Love is the same whether you are gay or straight, and MPs cheered in the House of Commons when it was announced that HM The Queen had approved the Marriage (Same Sex Couples) Act.
Maria Miller, the minister for equality said that the Bill signified that “respect for each and every person is paramount, regardless of age, religion, gender, ethnicity or sexuality.”
Ben Cohen of the Out 4 Marriage campaign said “Giving gay couples the right to marry will make our nation a more tolerant, open and welcoming place to live in and significantly increase the life prospects of so many people.”
For gay couples in England and Wales, it hailed a landmark victory; one in which gays and lesbians became “equal citizens” after months of heated debates and disparaging remarks.
David Cameron said “The life prospects of every single person who plucks up the courage to say ‘Mum, Dad, I’m gay’ has suddenly and irreversibly changed for the better.”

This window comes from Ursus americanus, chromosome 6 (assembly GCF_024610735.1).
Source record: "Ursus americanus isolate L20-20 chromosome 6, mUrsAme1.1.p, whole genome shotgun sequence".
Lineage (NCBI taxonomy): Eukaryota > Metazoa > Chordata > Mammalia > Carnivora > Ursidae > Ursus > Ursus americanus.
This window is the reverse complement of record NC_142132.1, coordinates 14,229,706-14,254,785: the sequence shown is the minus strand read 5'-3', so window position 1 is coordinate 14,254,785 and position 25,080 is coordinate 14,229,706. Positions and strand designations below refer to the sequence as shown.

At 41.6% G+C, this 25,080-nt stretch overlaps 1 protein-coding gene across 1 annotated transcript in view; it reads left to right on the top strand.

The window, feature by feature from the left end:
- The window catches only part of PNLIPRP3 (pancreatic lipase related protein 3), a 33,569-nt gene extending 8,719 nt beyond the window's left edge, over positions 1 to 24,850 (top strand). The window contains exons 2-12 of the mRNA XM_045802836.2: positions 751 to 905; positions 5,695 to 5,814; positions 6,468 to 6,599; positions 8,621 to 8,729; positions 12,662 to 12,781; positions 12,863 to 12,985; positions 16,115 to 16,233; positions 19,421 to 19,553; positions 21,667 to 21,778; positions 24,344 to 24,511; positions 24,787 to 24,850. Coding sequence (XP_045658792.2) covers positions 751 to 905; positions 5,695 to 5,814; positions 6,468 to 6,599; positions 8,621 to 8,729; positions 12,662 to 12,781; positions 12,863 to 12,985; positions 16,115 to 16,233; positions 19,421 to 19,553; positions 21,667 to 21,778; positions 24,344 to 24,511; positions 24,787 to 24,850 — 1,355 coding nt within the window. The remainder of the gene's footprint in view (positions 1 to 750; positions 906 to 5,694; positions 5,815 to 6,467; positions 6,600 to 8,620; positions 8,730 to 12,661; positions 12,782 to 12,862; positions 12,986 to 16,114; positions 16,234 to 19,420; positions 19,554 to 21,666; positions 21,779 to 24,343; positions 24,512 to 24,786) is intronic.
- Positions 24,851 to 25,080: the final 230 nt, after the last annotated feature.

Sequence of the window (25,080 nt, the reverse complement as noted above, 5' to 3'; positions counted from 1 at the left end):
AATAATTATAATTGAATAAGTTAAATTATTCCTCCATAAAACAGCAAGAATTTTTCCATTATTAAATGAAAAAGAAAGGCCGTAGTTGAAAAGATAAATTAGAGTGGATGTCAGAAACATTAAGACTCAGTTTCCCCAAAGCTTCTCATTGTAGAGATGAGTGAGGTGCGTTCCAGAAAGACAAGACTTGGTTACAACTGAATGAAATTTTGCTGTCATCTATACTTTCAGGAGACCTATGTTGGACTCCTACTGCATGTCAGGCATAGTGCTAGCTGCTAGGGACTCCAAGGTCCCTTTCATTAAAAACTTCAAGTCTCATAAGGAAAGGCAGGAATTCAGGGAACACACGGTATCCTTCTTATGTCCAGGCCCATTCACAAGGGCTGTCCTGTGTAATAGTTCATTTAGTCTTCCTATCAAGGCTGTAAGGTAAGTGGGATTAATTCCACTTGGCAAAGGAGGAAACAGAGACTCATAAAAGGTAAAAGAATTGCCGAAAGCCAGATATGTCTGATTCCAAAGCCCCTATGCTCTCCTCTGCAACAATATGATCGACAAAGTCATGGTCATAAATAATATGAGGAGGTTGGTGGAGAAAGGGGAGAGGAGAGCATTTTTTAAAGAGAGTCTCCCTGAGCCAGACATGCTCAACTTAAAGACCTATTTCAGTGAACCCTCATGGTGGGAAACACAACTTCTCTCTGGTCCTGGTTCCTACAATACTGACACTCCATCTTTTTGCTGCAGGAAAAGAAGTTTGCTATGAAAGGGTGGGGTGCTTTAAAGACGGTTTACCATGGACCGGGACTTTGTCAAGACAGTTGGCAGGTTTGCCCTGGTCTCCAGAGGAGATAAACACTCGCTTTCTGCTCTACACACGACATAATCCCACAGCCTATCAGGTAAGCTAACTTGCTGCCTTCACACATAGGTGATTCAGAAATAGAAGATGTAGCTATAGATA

Questions about Gay Marriage
Can we get married in a church?
Religious organisations can opt in to holding same-sex ceremonies; and the Bill bans the Church of England and the Church of Wales from offering same-sex marriages altogether.
How does it Affect my Civil Partnership?
If you’re in a civil partnership already, you will be able to convert your relationship to a marriage if you wish, although there is no legal requirement or obligation to do so.
Where do other Churches and Religions Stand on Same-Sex Marriage?
There are many religions that oppose same-sex marriages, however the Liberal & Reform Synagogues support gay marriage as do the Quakers.
“It’s wonderful to see same-sex marriage achieve legal recognition. Quakers see the light of God in everyone, so we respect the inherent worth of each individuals and each loving relationship.” – Paul Parker, Recording Clerk for Quakers in Britain.